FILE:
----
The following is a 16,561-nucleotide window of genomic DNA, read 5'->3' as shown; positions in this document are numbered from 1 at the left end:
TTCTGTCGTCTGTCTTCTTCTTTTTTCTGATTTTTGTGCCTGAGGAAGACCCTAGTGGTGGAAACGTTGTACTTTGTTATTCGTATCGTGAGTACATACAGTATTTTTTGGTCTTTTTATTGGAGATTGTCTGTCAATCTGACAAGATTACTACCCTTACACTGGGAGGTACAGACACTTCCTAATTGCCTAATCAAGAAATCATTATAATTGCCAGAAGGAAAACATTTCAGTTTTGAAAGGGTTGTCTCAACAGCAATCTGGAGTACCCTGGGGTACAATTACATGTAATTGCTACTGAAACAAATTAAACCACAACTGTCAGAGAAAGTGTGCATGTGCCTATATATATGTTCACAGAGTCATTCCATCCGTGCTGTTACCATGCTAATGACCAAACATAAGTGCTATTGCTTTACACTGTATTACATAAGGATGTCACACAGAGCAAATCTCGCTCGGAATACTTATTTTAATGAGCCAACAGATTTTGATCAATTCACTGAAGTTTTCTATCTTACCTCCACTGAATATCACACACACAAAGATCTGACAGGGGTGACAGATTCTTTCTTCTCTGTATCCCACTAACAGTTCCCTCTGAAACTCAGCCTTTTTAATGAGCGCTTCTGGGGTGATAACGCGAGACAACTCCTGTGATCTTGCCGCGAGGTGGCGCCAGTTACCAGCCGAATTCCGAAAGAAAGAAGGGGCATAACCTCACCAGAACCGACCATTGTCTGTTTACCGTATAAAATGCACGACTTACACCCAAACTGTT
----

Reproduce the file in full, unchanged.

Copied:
The following is a 16,561-nucleotide window of genomic DNA, read 5'->3' as shown; positions in this document are numbered from 1 at the left end:
TTCTGTCGTCTGTCTTCTTCTTTTTTCTGATTTTTGTGCCTGAGGAAGACCCTAGTGGTGGAAACGTTGTACTTTGTTATTCGTATCGTGAGTACATACAGTATTTTTTGGTCTTTTTATTGGAGATTGTCTGTCAATCTGACAAGATTACTACCCTTACACTGGGAGGTACAGACACTTCCTAATTGCCTAATCAAGAAATCATTATAATTGCCAGAAGGAAAACATTTCAGTTTTGAAAGGGTTGTCTCAACAGCAATCTGGAGTACCCTGGGGTACAATTACATGTAATTGCTACTGAAACAAATTAAACCACAACTGTCAGAGAAAGTGTGCATGTGCCTATATATATGTTCACAGAGTCATTCCATCCGTGCTGTTACCATGCTAATGACCAAACATAAGTGCTATTGCTTTACACTGTATTACATAAGGATGTCACACAGAGCAAATCTCGCTCGGAATACTTATTTTAATGAGCCAACAGATTTTGATCAATTCACTGAAGTTTTCTATCTTACCTCCACTGAATATCACACACACAAAGATCTGACAGGGGTGACAGATTCTTTCTTCTCTGTATCCCACTAACAGTTCCCTCTGAAACTCAGCCTTTTTAATGAGCGCTTCTGGGGTGATAACGCGAGACAACTCCTGTGATCTTGCCGCGAGGTGGCGCCAGTTACCAGCCGAATTCCGAAAGAAAGAAGGGGCATAACCTCACCAGAACCGACCATTGTCTGTTTACCGTATAAAATGCACGACTTACACCCAAACTGTT